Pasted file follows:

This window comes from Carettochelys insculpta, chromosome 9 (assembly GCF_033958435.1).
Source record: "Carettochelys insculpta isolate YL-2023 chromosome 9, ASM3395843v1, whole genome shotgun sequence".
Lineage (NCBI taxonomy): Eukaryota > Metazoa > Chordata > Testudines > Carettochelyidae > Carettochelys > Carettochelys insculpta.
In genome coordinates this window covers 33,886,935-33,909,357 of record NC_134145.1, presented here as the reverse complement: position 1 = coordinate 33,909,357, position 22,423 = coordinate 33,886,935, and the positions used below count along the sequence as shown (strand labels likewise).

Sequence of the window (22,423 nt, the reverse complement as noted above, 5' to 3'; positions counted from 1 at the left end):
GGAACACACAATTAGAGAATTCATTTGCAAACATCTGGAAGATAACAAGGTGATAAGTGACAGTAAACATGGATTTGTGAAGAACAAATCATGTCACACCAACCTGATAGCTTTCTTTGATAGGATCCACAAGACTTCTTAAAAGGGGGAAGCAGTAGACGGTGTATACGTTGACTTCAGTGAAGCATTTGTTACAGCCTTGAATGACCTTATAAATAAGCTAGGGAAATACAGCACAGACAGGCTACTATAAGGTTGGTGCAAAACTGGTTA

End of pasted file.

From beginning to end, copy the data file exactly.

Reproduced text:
This window comes from Carettochelys insculpta, chromosome 9 (assembly GCF_033958435.1).
Source record: "Carettochelys insculpta isolate YL-2023 chromosome 9, ASM3395843v1, whole genome shotgun sequence".
Lineage (NCBI taxonomy): Eukaryota > Metazoa > Chordata > Testudines > Carettochelyidae > Carettochelys > Carettochelys insculpta.
In genome coordinates this window covers 33,886,935-33,909,357 of record NC_134145.1, presented here as the reverse complement: position 1 = coordinate 33,909,357, position 22,423 = coordinate 33,886,935, and the positions used below count along the sequence as shown (strand labels likewise).

Sequence of the window (22,423 nt, the reverse complement as noted above, 5' to 3'; positions counted from 1 at the left end):
GGAACACACAATTAGAGAATTCATTTGCAAACATCTGGAAGATAACAAGGTGATAAGTGACAGTAAACATGGATTTGTGAAGAACAAATCATGTCACACCAACCTGATAGCTTTCTTTGATAGGATCCACAAGACTTCTTAAAAGGGGGAAGCAGTAGACGGTGTATACGTTGACTTCAGTGAAGCATTTGTTACAGCCTTGAATGACCTTATAAATAAGCTAGGGAAATACAGCACAGACAGGCTACTATAAGGTTGGTGCAAAACTGGTTA